The Gritty Lowdown on Success
I began teaching feature writing in the late 1980s and finally began to notice a pattern about a decade later. Students who were naturals, who could write with tremendous flair seemingly without much effort, didn’t necessarily go on to become great writers. Others who weren’t the obvious literary stars, whose writing could be ponderous, perhaps overly academic, but who had a passion for the craft, developed into talented and successful writers. There were exceptions of course — some naturals carry their prodigious talent into successful careers and some who lack flair have tin ears and can never get the hang of writing’s musicality. But the pattern fit often enough to register with me.
I finally read Angela Duckworth’s Grit: The Power of Passion and Perseverance (Collins, 2016), which provides a book-length argument supporting my observation. Her thesis, summarized, is that having a passion for something, and undertaking the long and sometimes discouraging years of practice to master it, are what counts. So it’s about working really hard at something you love. Sure, talent (which she defines as “how quickly your skills improve when you invest effort”) and IQ are important, as is having a great coach or mentor, but without a disciplined, long-term effort people often never realize their potential.
She calls it “grit.”
It’s a contemporary rethinking of Malcolm Gladwell’s “10,000 Hour Rule,” which he outlined in his 2008 book, Outliers: The Story of Success. The debunkers have gone to town on this one. Gladwell based much of Outliers on the research of Swedish psychologist Anders Ericsson. Without naming Gladwell, however, Ericsson himself wrote:
“[A] popularized but simplistic view of our work… suggests that anyone who has accumulated sufficient number of hours of practice in a given domain will automatically become an expert and a champion.”
Ericsson says there’s no magic number that guarantees greatness. In his research, 10,000 hours wasn’t the number of hours of practice but an average of the time elites spent practicing. Some, he points out, practiced for far fewer than 10,000 hours while others practiced for over 25,000 hours.
Duckworth, a professor of psychology at the University of Pennsylvania and recipient of a MacArthur Fellowship (the “genius” award), refers specifically to writing in a section on novelist John Irving, author of The World According to Garp, The Cider House Rules, and A Prayer for Owen Meany. Irving admits he was an indifferent student in school (C- in English; a SAT score of 475 out of 800), largely because no one had diagnosed his dyslexia. But he loved storytelling and became a successful novelist because he was willing to rewrite and rewrite and rewrite. “One reason I have confidence in writing the kind of novels I write,” he told Duckworth, “is that I have confidence in my stamina to go over something again and again no matter how difficult it is.”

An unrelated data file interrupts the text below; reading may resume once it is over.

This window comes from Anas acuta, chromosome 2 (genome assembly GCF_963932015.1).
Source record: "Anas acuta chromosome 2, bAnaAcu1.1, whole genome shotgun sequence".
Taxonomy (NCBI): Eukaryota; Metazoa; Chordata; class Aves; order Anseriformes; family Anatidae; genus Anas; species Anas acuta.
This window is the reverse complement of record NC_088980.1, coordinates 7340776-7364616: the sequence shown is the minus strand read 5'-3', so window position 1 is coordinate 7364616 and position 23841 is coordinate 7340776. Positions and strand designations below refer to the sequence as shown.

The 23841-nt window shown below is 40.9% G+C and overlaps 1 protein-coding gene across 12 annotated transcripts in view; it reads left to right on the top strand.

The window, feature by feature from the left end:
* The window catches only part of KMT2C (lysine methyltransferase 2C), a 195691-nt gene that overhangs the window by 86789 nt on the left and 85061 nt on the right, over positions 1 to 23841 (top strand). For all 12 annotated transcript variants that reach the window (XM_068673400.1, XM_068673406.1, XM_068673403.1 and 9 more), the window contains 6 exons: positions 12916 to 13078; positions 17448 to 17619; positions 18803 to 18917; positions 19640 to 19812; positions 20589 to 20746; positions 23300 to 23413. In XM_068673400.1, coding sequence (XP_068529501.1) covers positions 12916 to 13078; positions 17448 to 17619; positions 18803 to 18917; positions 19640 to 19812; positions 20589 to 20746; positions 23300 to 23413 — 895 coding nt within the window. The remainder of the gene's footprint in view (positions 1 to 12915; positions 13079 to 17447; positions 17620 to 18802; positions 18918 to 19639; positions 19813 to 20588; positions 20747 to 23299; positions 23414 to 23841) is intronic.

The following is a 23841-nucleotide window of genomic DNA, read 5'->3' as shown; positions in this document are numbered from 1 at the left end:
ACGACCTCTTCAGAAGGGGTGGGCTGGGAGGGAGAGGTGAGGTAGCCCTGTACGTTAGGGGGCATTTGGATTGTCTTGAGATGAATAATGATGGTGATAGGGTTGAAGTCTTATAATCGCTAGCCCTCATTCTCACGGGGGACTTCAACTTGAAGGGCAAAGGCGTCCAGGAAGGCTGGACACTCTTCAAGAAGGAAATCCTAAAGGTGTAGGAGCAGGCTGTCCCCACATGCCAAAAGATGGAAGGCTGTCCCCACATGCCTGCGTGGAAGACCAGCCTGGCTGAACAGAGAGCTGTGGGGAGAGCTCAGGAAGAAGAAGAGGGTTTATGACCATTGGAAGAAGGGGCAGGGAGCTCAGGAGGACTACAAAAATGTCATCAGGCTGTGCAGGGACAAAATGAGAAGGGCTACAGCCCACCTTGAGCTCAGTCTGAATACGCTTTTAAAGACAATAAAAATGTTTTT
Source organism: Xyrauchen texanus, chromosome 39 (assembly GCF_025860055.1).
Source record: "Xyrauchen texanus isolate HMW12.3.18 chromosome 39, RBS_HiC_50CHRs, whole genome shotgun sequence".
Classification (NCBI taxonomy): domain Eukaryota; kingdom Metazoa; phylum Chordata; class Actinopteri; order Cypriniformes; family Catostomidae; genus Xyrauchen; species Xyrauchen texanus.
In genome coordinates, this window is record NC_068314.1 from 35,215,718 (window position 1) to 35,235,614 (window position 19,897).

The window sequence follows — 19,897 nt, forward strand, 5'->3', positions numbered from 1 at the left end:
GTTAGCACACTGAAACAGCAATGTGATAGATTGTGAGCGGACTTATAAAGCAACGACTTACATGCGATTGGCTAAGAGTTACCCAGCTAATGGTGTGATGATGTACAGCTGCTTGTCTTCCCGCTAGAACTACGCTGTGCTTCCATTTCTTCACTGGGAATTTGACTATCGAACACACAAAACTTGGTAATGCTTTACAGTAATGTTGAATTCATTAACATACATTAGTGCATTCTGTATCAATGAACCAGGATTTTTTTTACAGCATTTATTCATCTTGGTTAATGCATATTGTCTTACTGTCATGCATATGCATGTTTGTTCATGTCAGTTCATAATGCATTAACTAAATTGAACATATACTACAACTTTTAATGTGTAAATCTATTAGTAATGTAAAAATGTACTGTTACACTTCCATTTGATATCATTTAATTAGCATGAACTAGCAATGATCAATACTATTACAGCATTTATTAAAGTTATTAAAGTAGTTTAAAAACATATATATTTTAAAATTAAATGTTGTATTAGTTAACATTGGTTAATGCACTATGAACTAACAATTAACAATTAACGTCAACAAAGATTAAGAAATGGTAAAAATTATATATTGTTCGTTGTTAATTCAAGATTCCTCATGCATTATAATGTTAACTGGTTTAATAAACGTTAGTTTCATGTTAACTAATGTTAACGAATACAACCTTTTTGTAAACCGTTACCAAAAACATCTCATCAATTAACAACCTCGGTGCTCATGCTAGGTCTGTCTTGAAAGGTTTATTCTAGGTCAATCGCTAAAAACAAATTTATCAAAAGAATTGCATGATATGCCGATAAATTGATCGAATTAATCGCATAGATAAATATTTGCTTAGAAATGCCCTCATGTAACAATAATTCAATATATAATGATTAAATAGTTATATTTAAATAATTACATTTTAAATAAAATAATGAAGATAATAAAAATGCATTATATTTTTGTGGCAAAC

Is there something a bit self-evident about this? We all know that a few people achieve greatness because they’re lucky or had influential family connections, but is it surprising that most highly successful people work extremely hard at, and are passionate (even obsessed) about, what they do? Maybe some people would attribute my success as a feature writer to a natural genius for writing. I could quash that idea in a few seconds if I showed them a first draft of a work-in-progress. It’s one or another kind of a mess until I’ve slogged through revision after revision, all the while trying to ignore the critic whispering in my ear that I’m a fraud and this time the world is going to find out.
Maybe that’s the time when we most need “grit.”